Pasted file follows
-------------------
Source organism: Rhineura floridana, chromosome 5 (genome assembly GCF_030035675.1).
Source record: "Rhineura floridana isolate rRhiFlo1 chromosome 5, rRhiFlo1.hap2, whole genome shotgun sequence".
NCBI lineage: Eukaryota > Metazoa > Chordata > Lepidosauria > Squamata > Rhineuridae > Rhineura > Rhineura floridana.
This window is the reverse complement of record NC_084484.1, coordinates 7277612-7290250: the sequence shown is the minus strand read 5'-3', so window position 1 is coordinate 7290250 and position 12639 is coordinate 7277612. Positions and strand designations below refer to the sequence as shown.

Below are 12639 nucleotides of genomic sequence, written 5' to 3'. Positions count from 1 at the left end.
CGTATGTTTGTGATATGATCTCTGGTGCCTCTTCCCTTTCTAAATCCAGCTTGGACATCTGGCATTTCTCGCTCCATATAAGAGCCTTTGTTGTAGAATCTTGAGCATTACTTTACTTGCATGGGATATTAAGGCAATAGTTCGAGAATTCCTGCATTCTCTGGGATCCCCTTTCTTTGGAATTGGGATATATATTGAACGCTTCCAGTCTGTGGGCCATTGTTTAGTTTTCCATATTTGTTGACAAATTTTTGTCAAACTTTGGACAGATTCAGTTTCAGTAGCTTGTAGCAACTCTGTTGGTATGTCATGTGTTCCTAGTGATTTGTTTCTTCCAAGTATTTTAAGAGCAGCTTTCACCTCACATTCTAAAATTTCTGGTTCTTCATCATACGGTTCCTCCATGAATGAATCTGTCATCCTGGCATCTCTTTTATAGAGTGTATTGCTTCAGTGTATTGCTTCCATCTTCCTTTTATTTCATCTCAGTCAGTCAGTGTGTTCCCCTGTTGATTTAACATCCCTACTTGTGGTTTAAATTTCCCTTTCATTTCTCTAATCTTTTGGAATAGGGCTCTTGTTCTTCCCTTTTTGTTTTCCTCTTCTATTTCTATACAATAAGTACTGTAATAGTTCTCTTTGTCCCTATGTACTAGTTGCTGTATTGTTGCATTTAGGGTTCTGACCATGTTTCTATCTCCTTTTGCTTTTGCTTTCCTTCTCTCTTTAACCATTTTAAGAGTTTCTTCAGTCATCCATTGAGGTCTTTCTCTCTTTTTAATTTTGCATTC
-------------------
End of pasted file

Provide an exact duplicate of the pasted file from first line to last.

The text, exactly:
Source organism: Rhineura floridana, chromosome 5 (genome assembly GCF_030035675.1).
Source record: "Rhineura floridana isolate rRhiFlo1 chromosome 5, rRhiFlo1.hap2, whole genome shotgun sequence".
NCBI lineage: Eukaryota > Metazoa > Chordata > Lepidosauria > Squamata > Rhineuridae > Rhineura > Rhineura floridana.
This window is the reverse complement of record NC_084484.1, coordinates 7277612-7290250: the sequence shown is the minus strand read 5'-3', so window position 1 is coordinate 7290250 and position 12639 is coordinate 7277612. Positions and strand designations below refer to the sequence as shown.

Below are 12639 nucleotides of genomic sequence, written 5' to 3'. Positions count from 1 at the left end.
CGTATGTTTGTGATATGATCTCTGGTGCCTCTTCCCTTTCTAAATCCAGCTTGGACATCTGGCATTTCTCGCTCCATATAAGAGCCTTTGTTGTAGAATCTTGAGCATTACTTTACTTGCATGGGATATTAAGGCAATAGTTCGAGAATTCCTGCATTCTCTGGGATCCCCTTTCTTTGGAATTGGGATATATATTGAACGCTTCCAGTCTGTGGGCCATTGTTTAGTTTTCCATATTTGTTGACAAATTTTTGTCAAACTTTGGACAGATTCAGTTTCAGTAGCTTGTAGCAACTCTGTTGGTATGTCATGTGTTCCTAGTGATTTGTTTCTTCCAAGTATTTTAAGAGCAGCTTTCACCTCACATTCTAAAATTTCTGGTTCTTCATCATACGGTTCCTCCATGAATGAATCTGTCATCCTGGCATCTCTTTTATAGAGTGTATTGCTTCAGTGTATTGCTTCCATCTTCCTTTTATTTCATCTCAGTCAGTCAGTGTGTTCCCCTGTTGATTTAACATCCCTACTTGTGGTTTAAATTTCCCTTTCATTTCTCTAATCTTTTGGAATAGGGCTCTTGTTCTTCCCTTTTTGTTTTCCTCTTCTATTTCTATACAATAAGTACTGTAATAGTTCTCTTTGTCCCTATGTACTAGTTGCTGTATTGTTGCATTTAGGGTTCTGACCATGTTTCTATCTCCTTTTGCTTTTGCTTTCCTTCTCTCTTTAACCATTTTAAGAGTTTCTTCAGTCATCCATTGAGGTCTTTCTCTCTTTTTAATTTTGCATTC